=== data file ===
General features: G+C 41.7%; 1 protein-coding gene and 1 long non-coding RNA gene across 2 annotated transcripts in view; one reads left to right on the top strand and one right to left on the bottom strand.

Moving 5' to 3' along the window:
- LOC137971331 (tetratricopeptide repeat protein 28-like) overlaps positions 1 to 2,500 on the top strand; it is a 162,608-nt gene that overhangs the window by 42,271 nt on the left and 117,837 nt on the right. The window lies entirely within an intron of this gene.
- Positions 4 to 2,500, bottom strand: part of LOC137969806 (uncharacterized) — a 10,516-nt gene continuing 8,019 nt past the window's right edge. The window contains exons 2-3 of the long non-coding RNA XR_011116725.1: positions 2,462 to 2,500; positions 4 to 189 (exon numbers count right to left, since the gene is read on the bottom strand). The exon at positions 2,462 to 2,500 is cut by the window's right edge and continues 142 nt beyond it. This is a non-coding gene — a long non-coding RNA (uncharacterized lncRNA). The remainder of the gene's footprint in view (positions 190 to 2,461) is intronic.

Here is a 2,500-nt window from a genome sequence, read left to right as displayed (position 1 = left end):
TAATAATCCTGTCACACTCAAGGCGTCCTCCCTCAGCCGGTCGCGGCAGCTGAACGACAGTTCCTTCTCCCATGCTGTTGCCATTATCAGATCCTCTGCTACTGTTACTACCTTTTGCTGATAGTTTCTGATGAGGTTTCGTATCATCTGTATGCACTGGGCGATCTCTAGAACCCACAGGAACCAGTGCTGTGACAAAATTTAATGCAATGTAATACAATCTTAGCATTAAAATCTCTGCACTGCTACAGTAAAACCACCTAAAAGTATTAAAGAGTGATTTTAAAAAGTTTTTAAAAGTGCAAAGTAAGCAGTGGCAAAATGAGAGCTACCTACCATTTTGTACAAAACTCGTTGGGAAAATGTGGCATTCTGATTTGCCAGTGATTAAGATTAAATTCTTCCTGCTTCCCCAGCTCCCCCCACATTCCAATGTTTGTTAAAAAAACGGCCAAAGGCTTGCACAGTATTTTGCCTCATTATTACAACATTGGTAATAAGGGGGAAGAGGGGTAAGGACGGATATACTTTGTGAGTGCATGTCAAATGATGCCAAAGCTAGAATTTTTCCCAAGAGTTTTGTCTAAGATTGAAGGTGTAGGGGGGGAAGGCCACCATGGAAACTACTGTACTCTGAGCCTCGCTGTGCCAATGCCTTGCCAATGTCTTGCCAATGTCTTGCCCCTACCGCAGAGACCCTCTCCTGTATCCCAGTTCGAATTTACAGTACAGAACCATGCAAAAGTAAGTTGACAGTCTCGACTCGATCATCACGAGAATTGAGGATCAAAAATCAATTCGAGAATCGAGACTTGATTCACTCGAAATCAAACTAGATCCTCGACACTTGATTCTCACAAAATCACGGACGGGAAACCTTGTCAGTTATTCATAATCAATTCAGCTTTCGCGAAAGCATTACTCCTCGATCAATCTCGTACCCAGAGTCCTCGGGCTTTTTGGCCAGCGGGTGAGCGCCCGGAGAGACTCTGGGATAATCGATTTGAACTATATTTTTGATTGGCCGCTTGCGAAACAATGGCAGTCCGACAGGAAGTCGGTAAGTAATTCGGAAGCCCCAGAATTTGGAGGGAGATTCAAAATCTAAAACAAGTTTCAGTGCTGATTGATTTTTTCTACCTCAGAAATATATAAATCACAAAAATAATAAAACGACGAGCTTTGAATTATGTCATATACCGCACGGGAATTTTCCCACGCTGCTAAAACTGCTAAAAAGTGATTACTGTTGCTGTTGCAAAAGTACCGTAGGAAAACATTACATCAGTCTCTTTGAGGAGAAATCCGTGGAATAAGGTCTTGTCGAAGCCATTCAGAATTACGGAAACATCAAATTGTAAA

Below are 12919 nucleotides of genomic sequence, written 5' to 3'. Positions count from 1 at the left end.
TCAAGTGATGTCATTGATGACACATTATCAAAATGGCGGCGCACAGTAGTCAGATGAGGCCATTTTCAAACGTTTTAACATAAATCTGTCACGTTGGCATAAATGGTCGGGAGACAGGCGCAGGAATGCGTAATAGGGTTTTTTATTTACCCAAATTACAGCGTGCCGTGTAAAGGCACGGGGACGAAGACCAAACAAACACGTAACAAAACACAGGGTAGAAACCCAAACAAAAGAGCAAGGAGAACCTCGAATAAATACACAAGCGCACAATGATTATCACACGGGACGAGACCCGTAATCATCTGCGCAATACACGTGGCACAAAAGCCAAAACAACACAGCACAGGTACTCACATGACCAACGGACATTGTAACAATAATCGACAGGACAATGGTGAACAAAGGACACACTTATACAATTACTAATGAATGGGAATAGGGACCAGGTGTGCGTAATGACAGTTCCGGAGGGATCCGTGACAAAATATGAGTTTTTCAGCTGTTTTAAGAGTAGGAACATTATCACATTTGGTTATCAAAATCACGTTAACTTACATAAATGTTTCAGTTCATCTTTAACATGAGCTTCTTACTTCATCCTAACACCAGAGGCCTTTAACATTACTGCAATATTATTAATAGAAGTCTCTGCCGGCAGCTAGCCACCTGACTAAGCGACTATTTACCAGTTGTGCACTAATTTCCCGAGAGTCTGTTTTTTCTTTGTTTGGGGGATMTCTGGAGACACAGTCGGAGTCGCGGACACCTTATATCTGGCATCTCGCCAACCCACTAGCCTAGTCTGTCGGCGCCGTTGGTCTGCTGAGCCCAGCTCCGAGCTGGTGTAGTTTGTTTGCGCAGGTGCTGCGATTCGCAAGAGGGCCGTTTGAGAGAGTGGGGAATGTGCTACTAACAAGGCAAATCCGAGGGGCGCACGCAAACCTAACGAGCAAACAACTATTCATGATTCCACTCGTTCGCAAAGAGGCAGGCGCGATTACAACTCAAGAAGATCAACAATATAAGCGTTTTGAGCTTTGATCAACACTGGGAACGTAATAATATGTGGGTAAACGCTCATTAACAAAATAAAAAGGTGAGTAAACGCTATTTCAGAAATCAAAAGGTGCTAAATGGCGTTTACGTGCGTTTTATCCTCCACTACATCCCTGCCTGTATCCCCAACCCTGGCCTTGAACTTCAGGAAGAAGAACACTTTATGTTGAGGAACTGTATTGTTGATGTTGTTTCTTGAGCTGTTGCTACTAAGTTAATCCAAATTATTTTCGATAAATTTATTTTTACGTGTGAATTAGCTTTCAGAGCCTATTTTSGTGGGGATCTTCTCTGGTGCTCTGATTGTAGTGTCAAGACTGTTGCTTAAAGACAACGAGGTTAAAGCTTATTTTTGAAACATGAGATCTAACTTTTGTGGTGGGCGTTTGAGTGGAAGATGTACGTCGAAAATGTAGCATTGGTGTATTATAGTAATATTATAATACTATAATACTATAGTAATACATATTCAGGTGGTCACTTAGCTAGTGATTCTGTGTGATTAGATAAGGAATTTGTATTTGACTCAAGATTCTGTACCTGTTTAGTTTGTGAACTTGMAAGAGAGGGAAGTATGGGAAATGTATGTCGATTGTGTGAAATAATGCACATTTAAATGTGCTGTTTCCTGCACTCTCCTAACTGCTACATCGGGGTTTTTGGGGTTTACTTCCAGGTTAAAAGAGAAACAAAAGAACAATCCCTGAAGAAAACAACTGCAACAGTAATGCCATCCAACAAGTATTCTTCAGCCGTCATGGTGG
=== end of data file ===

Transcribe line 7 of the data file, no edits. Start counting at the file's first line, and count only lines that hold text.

Below are 12919 nucleotides of genomic sequence, written 5' to 3'. Positions count from 1 at the left end.